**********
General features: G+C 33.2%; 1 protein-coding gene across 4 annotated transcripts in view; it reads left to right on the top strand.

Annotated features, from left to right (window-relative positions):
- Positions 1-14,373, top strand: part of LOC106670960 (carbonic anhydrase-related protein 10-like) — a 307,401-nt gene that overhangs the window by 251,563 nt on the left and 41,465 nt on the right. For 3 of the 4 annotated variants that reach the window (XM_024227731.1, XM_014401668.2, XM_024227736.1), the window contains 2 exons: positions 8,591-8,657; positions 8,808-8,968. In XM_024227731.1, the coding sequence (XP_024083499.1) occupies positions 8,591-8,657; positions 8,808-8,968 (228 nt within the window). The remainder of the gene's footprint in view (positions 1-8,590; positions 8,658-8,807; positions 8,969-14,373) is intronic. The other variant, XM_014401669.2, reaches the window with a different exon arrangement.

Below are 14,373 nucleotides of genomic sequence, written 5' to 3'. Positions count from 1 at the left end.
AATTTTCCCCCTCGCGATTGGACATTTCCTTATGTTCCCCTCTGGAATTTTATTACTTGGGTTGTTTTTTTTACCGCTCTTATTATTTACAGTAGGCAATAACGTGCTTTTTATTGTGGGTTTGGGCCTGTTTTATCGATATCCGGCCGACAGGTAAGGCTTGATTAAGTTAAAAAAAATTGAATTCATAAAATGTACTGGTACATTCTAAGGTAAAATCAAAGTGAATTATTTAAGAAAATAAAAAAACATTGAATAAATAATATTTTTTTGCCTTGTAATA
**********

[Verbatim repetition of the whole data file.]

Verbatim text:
General features: G+C 33.2%; 1 protein-coding gene across 4 annotated transcripts in view; it reads left to right on the top strand.

Annotated features, from left to right (window-relative positions):
- Positions 1-14,373, top strand: part of LOC106670960 (carbonic anhydrase-related protein 10-like) — a 307,401-nt gene that overhangs the window by 251,563 nt on the left and 41,465 nt on the right. For 3 of the 4 annotated variants that reach the window (XM_024227731.1, XM_014401668.2, XM_024227736.1), the window contains 2 exons: positions 8,591-8,657; positions 8,808-8,968. In XM_024227731.1, the coding sequence (XP_024083499.1) occupies positions 8,591-8,657; positions 8,808-8,968 (228 nt within the window). The remainder of the gene's footprint in view (positions 1-8,590; positions 8,658-8,807; positions 8,969-14,373) is intronic. The other variant, XM_014401669.2, reaches the window with a different exon arrangement.

Below are 14,373 nucleotides of genomic sequence, written 5' to 3'. Positions count from 1 at the left end.
AATTTTCCCCCTCGCGATTGGACATTTCCTTATGTTCCCCTCTGGAATTTTATTACTTGGGTTGTTTTTTTTACCGCTCTTATTATTTACAGTAGGCAATAACGTGCTTTTTATTGTGGGTTTGGGCCTGTTTTATCGATATCCGGCCGACAGGTAAGGCTTGATTAAGTTAAAAAAAATTGAATTCATAAAATGTACTGGTACATTCTAAGGTAAAATCAAAGTGAATTATTTAAGAAAATAAAAAAACATTGAATAAATAATATTTTTTTGCCTTGTAATA